New year welcomes new vision for CJTF-HOADecember 27th, 2012; CAMP LEMONNIER, Djibouti — ; CJTF-HOA Public Affairs The Combined Joint Task Force-Horn of Africa service members are refocusing their vision to be the security partner of choice in East Africa as they welcome in the new year.
Maj. Gen. Rob Baker, CJTF-HOA commander, recently shared what the vision means for U.S. service members in this increasingly secure, stable and developed region.
"I want CJTF-HOA to partner with east African militaries," Baker said. "I want them to see us as a partner, and I want to work alongside them to fight transnational threats to both them and the United States."
According to the general, these transnational threats exceed the capacity of any one nation to address.
"It's only when you can collaborate and work together that you can defeat this kind of threat," he continued.
When working together with coalition partners, sister services or East African military members, relationships play a huge role in achieving the mission.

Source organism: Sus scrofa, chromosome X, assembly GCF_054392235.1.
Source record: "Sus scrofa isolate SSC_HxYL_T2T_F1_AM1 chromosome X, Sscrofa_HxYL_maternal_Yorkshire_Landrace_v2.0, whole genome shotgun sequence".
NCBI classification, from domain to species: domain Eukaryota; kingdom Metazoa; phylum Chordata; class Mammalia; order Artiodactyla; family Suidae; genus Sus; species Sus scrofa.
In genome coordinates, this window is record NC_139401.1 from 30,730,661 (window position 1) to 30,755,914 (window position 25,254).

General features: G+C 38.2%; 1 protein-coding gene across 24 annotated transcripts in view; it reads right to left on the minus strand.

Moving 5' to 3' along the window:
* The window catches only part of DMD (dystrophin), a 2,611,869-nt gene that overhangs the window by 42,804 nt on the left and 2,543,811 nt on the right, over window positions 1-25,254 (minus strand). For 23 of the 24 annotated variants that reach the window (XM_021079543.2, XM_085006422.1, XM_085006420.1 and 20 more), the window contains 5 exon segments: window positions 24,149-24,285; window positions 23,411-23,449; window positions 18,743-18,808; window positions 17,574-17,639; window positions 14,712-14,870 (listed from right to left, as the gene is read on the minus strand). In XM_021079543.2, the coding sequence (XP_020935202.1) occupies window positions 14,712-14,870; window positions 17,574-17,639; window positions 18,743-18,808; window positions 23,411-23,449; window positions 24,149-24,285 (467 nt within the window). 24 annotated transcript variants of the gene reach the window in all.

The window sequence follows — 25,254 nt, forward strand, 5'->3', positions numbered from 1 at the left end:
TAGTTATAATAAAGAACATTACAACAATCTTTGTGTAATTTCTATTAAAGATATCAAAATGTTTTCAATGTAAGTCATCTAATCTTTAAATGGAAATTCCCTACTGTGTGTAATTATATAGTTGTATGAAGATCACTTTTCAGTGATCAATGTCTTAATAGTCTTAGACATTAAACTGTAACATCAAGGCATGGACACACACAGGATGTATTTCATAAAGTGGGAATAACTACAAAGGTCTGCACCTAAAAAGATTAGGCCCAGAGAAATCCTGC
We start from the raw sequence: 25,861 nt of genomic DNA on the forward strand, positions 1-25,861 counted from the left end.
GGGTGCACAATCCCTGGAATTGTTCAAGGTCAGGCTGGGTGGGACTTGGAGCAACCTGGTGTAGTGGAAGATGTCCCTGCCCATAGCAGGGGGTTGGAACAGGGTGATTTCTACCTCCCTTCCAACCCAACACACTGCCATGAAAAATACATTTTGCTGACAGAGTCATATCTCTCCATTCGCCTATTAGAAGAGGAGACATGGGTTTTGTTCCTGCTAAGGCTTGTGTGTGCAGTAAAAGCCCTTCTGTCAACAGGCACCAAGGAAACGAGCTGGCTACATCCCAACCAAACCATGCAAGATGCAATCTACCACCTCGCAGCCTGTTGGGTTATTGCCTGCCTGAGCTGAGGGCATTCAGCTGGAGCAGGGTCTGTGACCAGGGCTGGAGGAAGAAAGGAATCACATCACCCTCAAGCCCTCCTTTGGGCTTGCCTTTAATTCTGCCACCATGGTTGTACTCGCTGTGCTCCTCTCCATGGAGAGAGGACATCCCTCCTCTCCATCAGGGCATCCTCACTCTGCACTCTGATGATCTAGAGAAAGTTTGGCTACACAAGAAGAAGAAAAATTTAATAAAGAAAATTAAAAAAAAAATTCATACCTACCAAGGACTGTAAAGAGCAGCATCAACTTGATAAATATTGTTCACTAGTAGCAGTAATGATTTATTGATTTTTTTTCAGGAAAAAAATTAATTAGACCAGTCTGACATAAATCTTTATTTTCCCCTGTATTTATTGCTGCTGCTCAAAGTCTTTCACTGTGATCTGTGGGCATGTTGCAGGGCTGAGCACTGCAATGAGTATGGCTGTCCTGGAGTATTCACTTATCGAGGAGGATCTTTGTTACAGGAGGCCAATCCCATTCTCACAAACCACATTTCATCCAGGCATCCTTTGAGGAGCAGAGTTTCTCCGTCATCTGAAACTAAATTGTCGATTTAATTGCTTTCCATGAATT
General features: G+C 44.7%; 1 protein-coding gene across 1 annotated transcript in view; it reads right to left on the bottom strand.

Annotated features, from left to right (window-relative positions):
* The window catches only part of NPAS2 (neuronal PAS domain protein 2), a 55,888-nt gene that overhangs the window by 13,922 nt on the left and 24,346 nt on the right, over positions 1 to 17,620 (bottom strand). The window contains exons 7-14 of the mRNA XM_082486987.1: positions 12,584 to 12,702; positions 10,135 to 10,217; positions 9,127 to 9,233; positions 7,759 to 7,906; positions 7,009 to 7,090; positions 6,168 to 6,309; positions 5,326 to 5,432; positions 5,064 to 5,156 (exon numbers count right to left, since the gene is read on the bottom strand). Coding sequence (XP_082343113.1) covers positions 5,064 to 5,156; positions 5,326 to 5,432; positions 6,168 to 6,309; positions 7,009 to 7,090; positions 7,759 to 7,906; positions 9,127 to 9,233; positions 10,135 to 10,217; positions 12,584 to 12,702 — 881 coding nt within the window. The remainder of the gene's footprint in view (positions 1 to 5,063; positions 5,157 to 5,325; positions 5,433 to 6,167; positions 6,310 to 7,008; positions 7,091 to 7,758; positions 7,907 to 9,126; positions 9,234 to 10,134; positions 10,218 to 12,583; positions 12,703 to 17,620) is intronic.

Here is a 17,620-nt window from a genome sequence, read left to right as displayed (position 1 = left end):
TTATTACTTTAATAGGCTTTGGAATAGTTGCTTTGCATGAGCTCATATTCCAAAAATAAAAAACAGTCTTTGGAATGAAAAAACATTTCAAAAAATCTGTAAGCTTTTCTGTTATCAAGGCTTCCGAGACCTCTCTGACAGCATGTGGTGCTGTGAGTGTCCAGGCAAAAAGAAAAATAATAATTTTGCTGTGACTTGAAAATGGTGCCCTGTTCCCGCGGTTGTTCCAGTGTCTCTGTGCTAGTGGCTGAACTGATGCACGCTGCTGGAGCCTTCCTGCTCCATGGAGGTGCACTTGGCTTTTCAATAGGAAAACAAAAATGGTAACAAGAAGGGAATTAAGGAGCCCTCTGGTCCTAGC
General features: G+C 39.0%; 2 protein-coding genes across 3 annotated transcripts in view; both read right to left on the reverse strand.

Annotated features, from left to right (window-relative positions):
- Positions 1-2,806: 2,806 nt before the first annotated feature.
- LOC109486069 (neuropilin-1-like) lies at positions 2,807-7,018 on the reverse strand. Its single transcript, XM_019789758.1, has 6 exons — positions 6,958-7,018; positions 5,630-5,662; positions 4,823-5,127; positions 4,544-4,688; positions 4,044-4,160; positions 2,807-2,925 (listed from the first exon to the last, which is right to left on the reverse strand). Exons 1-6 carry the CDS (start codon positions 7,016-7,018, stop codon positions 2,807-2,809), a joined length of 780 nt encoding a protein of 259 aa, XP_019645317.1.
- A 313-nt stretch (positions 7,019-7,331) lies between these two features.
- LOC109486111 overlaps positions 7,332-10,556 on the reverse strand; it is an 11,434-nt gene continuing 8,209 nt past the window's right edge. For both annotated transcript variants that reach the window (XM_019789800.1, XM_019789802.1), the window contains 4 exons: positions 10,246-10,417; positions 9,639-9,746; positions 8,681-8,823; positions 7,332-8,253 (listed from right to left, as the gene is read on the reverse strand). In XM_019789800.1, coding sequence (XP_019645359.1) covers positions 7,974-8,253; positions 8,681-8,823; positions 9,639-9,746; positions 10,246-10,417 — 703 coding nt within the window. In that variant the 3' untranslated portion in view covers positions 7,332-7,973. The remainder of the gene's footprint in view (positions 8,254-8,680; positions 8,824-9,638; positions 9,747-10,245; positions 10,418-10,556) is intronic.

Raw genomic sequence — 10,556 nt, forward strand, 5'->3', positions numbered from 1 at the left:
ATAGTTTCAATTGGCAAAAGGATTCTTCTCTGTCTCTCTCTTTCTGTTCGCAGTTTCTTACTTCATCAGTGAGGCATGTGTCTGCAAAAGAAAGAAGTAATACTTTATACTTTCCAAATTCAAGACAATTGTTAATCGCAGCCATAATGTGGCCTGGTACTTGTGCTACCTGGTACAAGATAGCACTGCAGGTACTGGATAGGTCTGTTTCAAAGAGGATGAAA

"What we do is all about relationships," said the general. " That's true at every level. I travel throughout East Africa to meet with senior leaders, and those relationships are vital to what we are trying to do here. Just as important are the individual Soldiers, Sailors, Airmen and Marines on the ground who develop personal relationships and make positive impressions with their counterparts."
Baker wants all service members to understand their importance and roles in fulfilling CJTF-HOA's vision.
"I want every troop in this command to understand what they're doing and how what they're doing supports the security of our nation and the security of American citizens in the region," Baker said.
CJTF-HOA members have devoted significant effort over the past year to set the conditions necessary to coordinate and synchronize all U.S. military activities in the command's 10-country operating area.
Baker said the command's refocus will help build and strengthen partner nation military capacity and ultimately contribute directly to the improved security of East African partners, to the security of the U.S. homeland and to the personal safety and security of Americans citizens in the region. The general looks to the next few years as a chance for opportunity and growth throughout East Africa.
"The strengthened capacity will not manifest itself probably for another two or three years because it takes time to train and develop these capabilities, but I'm confident that the systems we put in place based on our campaign plan are going to ensure that the quality of that training is significantly improved in the out years," Baker said. "I'm excited about the potential for us to improve the quality of the security cooperation training we provide to the East African militaries."